They Never Want to Grow Up
Now that entering the full range of adult responsibilities, such as marriage and parenthood, comes later than it did before, many older adults have scornfully concluded that today's young people never want to be independent. Yes, it's true that many young adults are ambivalent about adulthood and in no hurry to get there. Adult life doesn't look all that thrilling to them.
But never? They never want to become adults? That's not the case. By age 30, about 75 percent of young Americans have a marriage partner, at least one child and a stable long-term job. Most of the rest will reach these milestones some time in their early 30s. So, it's not true that they never grow up. They just want to make use of their emerging adult freedom while they have the chance — go to a different part of the country or the world to live for a while, aim for a long-shot profession such as musician or actor, or just work a low-pay, low-stress job for a while and have a lot of fun with friends. That's not contemptible; it's wise, and we don't give them enough credit for their wisdom. By age 30, nearly all of them are more than ready to trade their footloose freedom for the rewards of enduring bonds to others.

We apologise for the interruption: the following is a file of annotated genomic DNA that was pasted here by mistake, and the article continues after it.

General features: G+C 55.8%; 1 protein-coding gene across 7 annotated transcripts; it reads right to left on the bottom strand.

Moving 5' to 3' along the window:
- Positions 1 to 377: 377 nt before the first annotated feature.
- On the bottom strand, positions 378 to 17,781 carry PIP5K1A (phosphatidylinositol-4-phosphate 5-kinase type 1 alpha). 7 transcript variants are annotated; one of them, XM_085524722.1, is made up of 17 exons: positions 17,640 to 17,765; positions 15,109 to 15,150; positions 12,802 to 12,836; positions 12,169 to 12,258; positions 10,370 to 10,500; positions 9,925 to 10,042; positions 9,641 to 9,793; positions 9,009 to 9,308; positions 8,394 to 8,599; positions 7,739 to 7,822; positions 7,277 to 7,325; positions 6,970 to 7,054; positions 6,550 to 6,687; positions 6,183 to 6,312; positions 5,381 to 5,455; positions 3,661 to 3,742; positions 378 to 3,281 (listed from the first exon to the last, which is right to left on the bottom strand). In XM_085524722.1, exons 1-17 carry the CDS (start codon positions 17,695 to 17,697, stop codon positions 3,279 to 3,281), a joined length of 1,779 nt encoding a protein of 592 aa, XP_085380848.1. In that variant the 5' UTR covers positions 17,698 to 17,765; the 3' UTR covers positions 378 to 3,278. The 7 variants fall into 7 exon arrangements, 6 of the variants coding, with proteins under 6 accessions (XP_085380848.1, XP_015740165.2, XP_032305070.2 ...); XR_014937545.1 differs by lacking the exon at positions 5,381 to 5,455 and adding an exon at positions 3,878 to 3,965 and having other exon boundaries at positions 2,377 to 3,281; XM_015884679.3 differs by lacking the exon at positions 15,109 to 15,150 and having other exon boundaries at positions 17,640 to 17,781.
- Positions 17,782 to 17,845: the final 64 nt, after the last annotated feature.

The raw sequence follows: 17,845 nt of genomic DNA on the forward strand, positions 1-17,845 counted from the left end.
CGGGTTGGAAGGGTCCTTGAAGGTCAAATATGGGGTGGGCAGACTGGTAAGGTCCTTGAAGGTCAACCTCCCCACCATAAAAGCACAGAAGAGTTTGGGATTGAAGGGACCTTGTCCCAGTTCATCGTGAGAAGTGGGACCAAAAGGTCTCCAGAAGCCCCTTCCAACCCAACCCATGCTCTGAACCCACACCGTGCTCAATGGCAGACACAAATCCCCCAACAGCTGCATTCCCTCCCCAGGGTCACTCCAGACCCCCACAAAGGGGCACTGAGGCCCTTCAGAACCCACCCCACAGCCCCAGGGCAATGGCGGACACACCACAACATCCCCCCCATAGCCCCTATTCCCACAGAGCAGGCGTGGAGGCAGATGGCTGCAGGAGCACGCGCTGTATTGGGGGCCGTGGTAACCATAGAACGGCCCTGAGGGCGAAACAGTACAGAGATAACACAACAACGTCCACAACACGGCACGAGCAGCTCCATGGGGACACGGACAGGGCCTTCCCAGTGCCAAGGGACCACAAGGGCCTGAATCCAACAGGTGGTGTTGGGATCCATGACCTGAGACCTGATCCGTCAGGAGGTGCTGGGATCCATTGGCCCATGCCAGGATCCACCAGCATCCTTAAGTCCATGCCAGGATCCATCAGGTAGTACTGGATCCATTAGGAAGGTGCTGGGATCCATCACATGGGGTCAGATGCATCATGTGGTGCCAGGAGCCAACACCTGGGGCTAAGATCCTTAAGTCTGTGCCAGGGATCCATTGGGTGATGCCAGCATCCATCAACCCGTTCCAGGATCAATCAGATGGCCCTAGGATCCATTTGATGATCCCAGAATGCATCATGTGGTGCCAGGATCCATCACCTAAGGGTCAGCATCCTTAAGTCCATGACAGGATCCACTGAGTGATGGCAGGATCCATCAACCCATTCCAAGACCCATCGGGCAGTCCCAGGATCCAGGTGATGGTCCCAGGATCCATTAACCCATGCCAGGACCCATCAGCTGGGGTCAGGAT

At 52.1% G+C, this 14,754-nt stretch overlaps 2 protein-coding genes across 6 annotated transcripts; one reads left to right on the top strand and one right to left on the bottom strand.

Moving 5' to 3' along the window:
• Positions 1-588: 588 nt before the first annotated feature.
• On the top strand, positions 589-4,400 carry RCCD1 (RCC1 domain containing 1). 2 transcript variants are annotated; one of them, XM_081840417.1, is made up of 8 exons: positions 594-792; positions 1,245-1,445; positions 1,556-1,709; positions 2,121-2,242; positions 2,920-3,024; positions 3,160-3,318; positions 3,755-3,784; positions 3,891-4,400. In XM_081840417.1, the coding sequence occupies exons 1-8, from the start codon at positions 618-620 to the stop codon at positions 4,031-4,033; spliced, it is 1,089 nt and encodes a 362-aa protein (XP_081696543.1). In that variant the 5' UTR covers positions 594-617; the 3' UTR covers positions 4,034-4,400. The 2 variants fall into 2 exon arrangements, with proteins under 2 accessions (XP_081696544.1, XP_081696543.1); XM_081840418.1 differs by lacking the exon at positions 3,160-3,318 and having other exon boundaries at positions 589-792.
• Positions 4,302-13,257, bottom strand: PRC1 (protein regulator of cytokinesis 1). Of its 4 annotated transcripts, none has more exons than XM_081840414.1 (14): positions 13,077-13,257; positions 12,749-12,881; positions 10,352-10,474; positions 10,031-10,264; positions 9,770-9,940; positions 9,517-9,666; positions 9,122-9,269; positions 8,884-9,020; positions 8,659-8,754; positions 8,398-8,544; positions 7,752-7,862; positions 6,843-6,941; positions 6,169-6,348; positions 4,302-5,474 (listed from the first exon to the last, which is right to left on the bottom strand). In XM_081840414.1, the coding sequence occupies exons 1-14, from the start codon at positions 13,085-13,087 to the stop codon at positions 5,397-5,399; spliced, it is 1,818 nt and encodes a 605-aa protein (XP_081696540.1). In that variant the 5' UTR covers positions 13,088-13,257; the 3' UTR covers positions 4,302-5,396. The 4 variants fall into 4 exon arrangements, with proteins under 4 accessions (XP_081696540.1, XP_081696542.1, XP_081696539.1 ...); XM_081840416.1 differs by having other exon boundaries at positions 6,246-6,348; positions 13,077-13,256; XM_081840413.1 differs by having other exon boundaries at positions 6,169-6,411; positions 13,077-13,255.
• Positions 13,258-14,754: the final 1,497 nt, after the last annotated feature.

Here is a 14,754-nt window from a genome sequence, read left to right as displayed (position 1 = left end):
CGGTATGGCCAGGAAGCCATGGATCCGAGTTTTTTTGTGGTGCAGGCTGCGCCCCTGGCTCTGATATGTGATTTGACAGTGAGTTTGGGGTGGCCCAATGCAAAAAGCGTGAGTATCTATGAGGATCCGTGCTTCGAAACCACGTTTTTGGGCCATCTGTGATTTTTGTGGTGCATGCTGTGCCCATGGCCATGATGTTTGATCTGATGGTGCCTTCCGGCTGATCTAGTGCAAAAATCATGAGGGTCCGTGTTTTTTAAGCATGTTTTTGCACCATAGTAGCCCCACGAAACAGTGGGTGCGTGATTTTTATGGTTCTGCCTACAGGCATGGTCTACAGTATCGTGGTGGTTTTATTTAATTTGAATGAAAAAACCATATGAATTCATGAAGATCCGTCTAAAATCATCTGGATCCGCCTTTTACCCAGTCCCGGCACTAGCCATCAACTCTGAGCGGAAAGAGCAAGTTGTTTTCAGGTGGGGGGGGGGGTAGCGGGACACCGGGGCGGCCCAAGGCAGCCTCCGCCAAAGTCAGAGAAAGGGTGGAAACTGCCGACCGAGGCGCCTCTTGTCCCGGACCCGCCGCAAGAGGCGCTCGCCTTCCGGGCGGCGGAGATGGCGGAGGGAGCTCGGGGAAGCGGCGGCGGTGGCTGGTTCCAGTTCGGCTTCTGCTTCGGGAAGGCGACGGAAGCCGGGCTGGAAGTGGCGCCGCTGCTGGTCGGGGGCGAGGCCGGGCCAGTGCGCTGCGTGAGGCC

So give them a break! And leave your mind and your heart open to appreciating all the things that make today's emerging adults terrific.
Jeffrey Jensen Arnett, a Research Professor in the department of psychology at Clark University in Worcester, Mass., is a leading expert on emerging adulthood. Elizabeth Fishel is a writer specializing in family issues.